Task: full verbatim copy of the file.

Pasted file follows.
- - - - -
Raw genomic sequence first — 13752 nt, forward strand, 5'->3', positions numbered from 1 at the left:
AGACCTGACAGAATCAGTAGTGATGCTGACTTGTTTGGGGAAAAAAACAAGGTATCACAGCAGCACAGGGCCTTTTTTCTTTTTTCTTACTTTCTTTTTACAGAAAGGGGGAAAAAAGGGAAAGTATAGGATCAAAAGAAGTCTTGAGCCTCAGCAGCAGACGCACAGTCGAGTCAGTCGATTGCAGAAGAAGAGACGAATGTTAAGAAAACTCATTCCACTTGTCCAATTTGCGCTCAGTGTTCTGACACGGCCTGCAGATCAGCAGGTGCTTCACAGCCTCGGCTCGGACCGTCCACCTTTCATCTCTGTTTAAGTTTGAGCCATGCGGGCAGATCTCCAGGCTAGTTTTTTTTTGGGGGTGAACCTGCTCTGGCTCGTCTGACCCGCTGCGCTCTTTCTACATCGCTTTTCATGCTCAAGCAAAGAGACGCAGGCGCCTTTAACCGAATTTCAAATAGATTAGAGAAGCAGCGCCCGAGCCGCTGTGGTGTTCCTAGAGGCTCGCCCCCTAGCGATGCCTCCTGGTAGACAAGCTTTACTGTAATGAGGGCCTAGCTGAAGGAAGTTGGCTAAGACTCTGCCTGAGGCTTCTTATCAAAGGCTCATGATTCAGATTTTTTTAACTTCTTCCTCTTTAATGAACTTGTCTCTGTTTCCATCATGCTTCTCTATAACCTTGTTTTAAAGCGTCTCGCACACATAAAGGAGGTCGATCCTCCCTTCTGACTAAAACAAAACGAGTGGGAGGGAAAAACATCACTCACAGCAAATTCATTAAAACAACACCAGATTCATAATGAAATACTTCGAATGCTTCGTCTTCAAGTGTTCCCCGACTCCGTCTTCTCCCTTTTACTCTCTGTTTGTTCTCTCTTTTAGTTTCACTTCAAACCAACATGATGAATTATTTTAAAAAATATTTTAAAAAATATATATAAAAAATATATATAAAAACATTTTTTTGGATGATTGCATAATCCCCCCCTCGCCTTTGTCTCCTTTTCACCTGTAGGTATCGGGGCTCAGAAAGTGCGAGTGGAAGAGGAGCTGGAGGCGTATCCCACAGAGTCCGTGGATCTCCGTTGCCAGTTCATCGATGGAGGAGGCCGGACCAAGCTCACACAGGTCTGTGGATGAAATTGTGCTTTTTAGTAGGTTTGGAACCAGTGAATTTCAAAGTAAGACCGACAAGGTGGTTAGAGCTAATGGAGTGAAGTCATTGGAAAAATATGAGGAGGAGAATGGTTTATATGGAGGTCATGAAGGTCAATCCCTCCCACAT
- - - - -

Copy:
Raw genomic sequence first — 13752 nt, forward strand, 5'->3', positions numbered from 1 at the left:
AGACCTGACAGAATCAGTAGTGATGCTGACTTGTTTGGGGAAAAAAACAAGGTATCACAGCAGCACAGGGCCTTTTTTCTTTTTTCTTACTTTCTTTTTACAGAAAGGGGGAAAAAAGGGAAAGTATAGGATCAAAAGAAGTCTTGAGCCTCAGCAGCAGACGCACAGTCGAGTCAGTCGATTGCAGAAGAAGAGACGAATGTTAAGAAAACTCATTCCACTTGTCCAATTTGCGCTCAGTGTTCTGACACGGCCTGCAGATCAGCAGGTGCTTCACAGCCTCGGCTCGGACCGTCCACCTTTCATCTCTGTTTAAGTTTGAGCCATGCGGGCAGATCTCCAGGCTAGTTTTTTTTTGGGGGTGAACCTGCTCTGGCTCGTCTGACCCGCTGCGCTCTTTCTACATCGCTTTTCATGCTCAAGCAAAGAGACGCAGGCGCCTTTAACCGAATTTCAAATAGATTAGAGAAGCAGCGCCCGAGCCGCTGTGGTGTTCCTAGAGGCTCGCCCCCTAGCGATGCCTCCTGGTAGACAAGCTTTACTGTAATGAGGGCCTAGCTGAAGGAAGTTGGCTAAGACTCTGCCTGAGGCTTCTTATCAAAGGCTCATGATTCAGATTTTTTTAACTTCTTCCTCTTTAATGAACTTGTCTCTGTTTCCATCATGCTTCTCTATAACCTTGTTTTAAAGCGTCTCGCACACATAAAGGAGGTCGATCCTCCCTTCTGACTAAAACAAAACGAGTGGGAGGGAAAAACATCACTCACAGCAAATTCATTAAAACAACACCAGATTCATAATGAAATACTTCGAATGCTTCGTCTTCAAGTGTTCCCCGACTCCGTCTTCTCCCTTTTACTCTCTGTTTGTTCTCTCTTTTAGTTTCACTTCAAACCAACATGATGAATTATTTTAAAAAATATTTTAAAAAATATATATAAAAAATATATATAAAAACATTTTTTTGGATGATTGCATAATCCCCCCCTCGCCTTTGTCTCCTTTTCACCTGTAGGTATCGGGGCTCAGAAAGTGCGAGTGGAAGAGGAGCTGGAGGCGTATCCCACAGAGTCCGTGGATCTCCGTTGCCAGTTCATCGATGGAGGAGGCCGGACCAAGCTCACACAGGTCTGTGGATGAAATTGTGCTTTTTAGTAGGTTTGGAACCAGTGAATTTCAAAGTAAGACCGACAAGGTGGTTAGAGCTAATGGAGTGAAGTCATTGGAAAAATATGAGGAGGAGAATGGTTTATATGGAGGTCATGAAGGTCAATCCCTCCCACAT